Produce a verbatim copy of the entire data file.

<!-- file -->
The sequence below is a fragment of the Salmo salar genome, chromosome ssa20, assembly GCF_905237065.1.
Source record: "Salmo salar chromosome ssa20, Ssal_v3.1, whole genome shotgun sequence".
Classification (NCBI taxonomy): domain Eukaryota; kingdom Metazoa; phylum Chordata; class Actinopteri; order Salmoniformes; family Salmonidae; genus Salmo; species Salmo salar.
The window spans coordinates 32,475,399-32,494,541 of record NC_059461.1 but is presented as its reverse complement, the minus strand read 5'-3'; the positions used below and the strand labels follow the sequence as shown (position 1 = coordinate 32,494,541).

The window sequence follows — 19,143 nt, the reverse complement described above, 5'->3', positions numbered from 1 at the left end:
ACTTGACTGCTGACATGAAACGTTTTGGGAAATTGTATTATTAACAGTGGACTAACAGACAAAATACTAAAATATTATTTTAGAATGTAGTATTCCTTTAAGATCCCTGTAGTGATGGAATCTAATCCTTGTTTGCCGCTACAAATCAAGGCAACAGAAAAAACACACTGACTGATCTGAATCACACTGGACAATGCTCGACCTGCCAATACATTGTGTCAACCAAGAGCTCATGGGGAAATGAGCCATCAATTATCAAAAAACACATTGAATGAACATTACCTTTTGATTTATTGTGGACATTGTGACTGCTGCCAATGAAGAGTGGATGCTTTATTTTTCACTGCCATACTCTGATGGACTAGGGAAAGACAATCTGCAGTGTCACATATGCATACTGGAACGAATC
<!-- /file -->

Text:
The sequence below is a fragment of the Salmo salar genome, chromosome ssa20, assembly GCF_905237065.1.
Source record: "Salmo salar chromosome ssa20, Ssal_v3.1, whole genome shotgun sequence".
Classification (NCBI taxonomy): domain Eukaryota; kingdom Metazoa; phylum Chordata; class Actinopteri; order Salmoniformes; family Salmonidae; genus Salmo; species Salmo salar.
The window spans coordinates 32,475,399-32,494,541 of record NC_059461.1 but is presented as its reverse complement, the minus strand read 5'-3'; the positions used below and the strand labels follow the sequence as shown (position 1 = coordinate 32,494,541).

The window sequence follows — 19,143 nt, the reverse complement described above, 5'->3', positions numbered from 1 at the left end:
ACTTGACTGCTGACATGAAACGTTTTGGGAAATTGTATTATTAACAGTGGACTAACAGACAAAATACTAAAATATTATTTTAGAATGTAGTATTCCTTTAAGATCCCTGTAGTGATGGAATCTAATCCTTGTTTGCCGCTACAAATCAAGGCAACAGAAAAAACACACTGACTGATCTGAATCACACTGGACAATGCTCGACCTGCCAATACATTGTGTCAACCAAGAGCTCATGGGGAAATGAGCCATCAATTATCAAAAAACACATTGAATGAACATTACCTTTTGATTTATTGTGGACATTGTGACTGCTGCCAATGAAGAGTGGATGCTTTATTTTTCACTGCCATACTCTGATGGACTAGGGAAAGACAATCTGCAGTGTCACATATGCATACTGGAACGAATC